History

How it all began...


Despite the fact that the academic study of American culture and literature in Turkey dates back to 1965, the first graduate American Studies program in Turkey was established in 1978 at Hacettepe University, with the support of Mr. John Challinor, who was, at the time, the US Cultural Attache in Ankara.  The first undergraduate American Studies program in Turkey was eventually realized at Hacettepe in 1982, when a new department--American Culture and Literature--was created within the Division of Western Languages and Literatures with the purpose of studying the history, culture and literature of the USA.

The department graduated its first group of students in 1986. Since then, a large number of researchers and lecturers have joined the Department of American Culture and Literature, which has been offering a broad range of courses on American Literature, history, philosophy, religion, art, politics, culture and social life since its inception.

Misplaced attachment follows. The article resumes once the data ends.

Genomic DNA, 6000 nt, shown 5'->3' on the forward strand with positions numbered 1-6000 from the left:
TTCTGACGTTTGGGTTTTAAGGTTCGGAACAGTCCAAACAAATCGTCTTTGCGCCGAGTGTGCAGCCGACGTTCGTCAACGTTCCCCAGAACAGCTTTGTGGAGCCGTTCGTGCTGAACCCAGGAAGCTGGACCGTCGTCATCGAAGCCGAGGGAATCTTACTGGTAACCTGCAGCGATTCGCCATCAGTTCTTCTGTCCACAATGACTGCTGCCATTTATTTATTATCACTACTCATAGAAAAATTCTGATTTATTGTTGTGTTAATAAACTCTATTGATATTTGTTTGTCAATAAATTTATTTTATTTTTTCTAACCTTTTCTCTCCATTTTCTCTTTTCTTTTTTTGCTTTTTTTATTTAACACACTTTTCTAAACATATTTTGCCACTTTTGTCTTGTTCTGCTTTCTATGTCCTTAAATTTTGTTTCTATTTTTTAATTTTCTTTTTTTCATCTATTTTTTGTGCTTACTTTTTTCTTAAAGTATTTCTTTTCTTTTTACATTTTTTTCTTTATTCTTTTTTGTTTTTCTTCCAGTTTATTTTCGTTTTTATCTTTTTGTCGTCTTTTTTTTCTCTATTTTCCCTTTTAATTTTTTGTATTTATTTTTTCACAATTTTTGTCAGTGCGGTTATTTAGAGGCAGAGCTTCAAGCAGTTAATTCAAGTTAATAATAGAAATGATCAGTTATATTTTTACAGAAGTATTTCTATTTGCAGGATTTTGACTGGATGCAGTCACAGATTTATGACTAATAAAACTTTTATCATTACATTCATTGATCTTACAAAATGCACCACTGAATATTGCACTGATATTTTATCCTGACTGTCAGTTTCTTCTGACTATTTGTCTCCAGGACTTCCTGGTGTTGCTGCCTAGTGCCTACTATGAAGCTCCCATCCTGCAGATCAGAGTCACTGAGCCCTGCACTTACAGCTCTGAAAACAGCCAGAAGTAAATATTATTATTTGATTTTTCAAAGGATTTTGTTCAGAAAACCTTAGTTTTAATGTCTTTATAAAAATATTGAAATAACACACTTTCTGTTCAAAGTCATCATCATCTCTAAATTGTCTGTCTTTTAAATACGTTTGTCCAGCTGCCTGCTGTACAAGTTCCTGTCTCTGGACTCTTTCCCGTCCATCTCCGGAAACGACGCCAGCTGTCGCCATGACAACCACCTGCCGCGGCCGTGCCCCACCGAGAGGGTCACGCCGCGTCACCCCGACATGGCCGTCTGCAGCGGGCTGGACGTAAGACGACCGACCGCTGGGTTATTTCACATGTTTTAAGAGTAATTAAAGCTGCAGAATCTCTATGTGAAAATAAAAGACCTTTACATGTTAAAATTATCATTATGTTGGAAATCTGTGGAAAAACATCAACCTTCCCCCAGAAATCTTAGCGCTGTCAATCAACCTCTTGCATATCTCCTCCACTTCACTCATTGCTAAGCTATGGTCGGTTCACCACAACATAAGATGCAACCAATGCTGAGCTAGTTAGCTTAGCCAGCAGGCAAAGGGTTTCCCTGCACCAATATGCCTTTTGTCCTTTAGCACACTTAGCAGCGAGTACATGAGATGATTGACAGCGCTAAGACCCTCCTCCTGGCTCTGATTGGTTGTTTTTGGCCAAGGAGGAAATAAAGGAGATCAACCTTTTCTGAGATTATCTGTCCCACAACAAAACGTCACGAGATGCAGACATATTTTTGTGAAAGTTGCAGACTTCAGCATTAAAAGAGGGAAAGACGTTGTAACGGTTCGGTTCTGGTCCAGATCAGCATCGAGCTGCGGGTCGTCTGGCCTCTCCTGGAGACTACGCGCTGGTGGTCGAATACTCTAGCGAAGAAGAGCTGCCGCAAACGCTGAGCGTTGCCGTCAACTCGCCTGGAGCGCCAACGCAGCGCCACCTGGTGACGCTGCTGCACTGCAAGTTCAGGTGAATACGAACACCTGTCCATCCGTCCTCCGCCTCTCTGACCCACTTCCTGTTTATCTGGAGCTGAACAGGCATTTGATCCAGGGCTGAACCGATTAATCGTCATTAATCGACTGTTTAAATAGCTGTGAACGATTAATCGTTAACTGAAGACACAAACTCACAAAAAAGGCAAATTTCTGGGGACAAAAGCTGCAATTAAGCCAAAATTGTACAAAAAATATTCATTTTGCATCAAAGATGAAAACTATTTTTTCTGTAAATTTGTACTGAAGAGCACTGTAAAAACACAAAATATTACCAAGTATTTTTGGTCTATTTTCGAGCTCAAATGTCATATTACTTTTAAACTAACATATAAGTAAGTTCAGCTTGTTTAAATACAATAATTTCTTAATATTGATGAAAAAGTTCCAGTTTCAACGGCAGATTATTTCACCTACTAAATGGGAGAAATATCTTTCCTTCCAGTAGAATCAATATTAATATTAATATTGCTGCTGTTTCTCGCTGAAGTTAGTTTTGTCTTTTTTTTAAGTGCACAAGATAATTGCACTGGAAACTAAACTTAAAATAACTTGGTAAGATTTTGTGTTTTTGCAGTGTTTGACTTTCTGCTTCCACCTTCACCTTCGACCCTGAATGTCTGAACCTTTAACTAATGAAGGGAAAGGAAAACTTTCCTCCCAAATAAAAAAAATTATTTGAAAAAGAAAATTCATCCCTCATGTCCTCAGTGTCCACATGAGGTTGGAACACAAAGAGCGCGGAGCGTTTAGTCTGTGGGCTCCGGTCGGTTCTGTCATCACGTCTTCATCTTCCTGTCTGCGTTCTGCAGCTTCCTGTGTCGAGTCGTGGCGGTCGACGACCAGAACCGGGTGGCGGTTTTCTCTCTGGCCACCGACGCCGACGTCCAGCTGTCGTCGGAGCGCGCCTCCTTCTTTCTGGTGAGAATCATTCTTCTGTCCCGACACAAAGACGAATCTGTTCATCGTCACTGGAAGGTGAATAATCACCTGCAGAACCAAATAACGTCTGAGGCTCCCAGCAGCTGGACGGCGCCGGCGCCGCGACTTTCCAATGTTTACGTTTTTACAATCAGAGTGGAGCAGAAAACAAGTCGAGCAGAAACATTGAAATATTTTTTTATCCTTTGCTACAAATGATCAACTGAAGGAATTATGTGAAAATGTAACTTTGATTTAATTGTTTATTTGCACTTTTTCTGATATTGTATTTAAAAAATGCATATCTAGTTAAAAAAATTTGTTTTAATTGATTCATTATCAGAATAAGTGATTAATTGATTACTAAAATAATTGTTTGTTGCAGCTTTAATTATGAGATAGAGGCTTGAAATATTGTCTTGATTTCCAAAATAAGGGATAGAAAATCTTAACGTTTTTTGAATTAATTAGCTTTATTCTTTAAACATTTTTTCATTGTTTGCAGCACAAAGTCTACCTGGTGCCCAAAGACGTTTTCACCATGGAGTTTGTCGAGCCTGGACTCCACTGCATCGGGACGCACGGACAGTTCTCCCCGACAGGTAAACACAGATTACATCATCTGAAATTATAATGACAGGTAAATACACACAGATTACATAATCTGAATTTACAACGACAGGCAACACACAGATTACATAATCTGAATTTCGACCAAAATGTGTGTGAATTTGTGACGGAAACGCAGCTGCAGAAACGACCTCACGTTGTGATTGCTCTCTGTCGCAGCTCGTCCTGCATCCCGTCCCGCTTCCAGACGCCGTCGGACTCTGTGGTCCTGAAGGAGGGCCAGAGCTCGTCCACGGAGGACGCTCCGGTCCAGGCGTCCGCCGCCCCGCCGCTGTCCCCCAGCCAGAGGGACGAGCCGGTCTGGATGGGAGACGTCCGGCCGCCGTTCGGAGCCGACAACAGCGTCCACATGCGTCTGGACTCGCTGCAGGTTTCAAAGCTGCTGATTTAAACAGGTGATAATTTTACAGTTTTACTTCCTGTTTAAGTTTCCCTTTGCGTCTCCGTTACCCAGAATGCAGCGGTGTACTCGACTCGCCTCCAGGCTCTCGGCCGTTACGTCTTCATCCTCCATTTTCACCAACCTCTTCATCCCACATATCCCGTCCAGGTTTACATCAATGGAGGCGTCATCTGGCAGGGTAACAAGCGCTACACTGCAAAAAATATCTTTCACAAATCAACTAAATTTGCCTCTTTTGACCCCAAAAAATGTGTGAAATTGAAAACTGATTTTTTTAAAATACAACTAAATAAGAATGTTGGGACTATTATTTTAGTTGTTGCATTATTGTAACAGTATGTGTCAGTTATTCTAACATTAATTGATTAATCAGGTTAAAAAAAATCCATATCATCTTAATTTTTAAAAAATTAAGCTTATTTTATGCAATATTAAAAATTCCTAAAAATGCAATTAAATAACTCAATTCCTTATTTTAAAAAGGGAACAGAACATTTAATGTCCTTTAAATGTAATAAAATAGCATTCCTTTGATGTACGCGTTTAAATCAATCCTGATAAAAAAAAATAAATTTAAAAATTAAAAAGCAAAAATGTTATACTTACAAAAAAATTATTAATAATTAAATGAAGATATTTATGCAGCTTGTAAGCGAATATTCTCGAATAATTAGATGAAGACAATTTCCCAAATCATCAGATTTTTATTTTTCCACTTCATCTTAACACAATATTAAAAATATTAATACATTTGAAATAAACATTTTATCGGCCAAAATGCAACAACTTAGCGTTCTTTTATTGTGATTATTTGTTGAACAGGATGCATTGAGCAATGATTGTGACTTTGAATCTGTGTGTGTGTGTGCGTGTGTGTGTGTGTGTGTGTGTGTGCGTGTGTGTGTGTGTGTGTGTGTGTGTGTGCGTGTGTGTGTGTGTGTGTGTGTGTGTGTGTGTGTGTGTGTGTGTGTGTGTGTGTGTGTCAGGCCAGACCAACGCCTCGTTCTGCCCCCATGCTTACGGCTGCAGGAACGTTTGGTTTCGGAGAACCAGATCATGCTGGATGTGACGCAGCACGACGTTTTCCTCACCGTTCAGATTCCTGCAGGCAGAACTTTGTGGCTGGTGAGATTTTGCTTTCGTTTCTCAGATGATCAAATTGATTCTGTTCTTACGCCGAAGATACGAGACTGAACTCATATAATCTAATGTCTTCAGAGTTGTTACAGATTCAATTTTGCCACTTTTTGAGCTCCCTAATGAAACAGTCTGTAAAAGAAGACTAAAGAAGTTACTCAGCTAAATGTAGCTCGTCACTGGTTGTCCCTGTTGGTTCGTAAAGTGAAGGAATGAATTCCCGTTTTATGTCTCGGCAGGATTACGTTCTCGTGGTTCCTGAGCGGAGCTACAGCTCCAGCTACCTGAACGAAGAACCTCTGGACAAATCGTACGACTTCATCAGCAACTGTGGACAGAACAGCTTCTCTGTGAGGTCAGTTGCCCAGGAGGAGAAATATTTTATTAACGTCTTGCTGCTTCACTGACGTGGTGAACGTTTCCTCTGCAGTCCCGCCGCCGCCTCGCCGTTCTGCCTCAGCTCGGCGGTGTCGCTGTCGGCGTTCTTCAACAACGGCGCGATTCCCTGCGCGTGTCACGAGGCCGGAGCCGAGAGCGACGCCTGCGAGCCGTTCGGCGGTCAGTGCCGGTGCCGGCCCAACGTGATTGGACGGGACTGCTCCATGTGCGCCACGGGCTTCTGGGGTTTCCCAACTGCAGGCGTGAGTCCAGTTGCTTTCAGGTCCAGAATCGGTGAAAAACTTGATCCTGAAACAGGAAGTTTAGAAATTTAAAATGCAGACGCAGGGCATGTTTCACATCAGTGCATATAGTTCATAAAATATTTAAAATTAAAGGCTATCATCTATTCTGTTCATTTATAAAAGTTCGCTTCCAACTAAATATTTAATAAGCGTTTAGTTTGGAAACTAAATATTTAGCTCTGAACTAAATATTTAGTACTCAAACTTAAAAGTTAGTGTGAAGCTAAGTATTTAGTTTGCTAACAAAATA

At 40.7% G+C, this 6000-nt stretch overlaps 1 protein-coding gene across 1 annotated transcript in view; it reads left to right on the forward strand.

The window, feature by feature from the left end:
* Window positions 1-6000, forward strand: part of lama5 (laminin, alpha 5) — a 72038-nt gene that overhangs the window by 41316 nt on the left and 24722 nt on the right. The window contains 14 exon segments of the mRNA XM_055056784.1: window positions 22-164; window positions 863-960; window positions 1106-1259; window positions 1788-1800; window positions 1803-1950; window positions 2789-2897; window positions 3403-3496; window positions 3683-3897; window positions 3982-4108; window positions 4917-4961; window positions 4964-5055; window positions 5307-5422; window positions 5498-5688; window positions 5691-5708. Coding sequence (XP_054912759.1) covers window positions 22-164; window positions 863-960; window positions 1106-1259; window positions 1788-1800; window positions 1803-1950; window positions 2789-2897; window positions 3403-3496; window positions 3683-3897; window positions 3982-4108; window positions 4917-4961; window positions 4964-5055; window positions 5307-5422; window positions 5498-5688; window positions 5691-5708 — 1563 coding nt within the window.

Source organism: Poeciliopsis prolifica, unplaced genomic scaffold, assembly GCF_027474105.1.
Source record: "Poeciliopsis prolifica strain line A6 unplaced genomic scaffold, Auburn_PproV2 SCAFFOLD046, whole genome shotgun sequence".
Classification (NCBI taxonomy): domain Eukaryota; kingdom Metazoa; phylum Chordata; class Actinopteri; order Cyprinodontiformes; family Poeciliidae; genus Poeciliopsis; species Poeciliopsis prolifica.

Our courses analyze American literary and cultural traditions, how they were established, and how they have changed over time, from a multicultural perspective. All courses are supplemented by interactive audio-visual aids such as videos, slides and/or music, and often include the collaboration of visiting lecturers from abroad.

Our graduates find employment as instructors of English, lecturers at university prep schools, translators in the public and private sectors, and as civil servants.  Our graduates also find employment in the tourism and finance sectors, advertising agencies, the mass media, the Ministry of Foreign Affairs, the Ministry of Interior, as well as in international agencies such as the UN, WHO, NATO and the EU.  Many also choose to pursue graduate education with the intention of becoming university professors.

All courses are taught in English, and all students admitted into the department are required to take a university-administered proficiency test in English.

Currently, there are twelve MA and six PhD students taking courses in our graduate program; twenty are writing their MA theses and PhD dissertations on various aspects of American culture and literature.